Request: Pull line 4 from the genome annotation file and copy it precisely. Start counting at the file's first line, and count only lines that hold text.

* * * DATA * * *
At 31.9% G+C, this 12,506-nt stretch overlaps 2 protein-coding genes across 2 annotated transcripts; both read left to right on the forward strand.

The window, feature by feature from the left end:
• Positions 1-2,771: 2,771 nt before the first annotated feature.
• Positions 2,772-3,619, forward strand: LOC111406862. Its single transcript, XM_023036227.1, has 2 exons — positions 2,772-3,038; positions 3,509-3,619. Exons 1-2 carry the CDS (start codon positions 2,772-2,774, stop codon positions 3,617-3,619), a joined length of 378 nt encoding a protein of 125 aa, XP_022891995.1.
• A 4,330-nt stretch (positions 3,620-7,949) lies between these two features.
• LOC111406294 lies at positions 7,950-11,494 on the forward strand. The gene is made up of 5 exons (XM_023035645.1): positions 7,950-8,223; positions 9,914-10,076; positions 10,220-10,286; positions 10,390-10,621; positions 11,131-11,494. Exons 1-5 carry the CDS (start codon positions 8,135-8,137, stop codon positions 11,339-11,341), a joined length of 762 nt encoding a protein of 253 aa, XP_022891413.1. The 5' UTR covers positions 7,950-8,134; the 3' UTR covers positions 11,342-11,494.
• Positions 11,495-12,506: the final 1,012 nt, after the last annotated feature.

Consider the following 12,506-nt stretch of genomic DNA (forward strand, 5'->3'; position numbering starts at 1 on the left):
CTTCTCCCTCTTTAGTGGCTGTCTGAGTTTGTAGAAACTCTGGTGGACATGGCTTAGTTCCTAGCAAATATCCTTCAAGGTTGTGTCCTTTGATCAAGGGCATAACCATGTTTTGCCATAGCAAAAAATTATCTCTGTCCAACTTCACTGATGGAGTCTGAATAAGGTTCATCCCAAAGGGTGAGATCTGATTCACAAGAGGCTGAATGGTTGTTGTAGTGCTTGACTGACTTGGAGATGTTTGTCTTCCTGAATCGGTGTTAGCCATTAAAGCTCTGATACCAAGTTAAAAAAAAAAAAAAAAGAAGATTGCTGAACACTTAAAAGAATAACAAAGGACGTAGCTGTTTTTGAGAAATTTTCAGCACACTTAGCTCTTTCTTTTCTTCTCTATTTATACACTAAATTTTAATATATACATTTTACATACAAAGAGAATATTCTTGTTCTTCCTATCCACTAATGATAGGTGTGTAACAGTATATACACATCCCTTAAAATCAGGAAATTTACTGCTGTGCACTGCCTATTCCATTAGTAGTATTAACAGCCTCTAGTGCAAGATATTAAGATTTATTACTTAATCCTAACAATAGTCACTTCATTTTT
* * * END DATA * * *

• Positions 2,772-3,619, forward strand: LOC111406862. Its single transcript, XM_023036227.1, has 2 exons — positions 2,772-3,038; positions 3,509-3,619. Exons 1-2 carry the CDS (start codon positions 2,772-2,774, stop codon positions 3,617-3,619), a joined length of 378 nt encoding a protein of 125 aa, XP_022891995.1.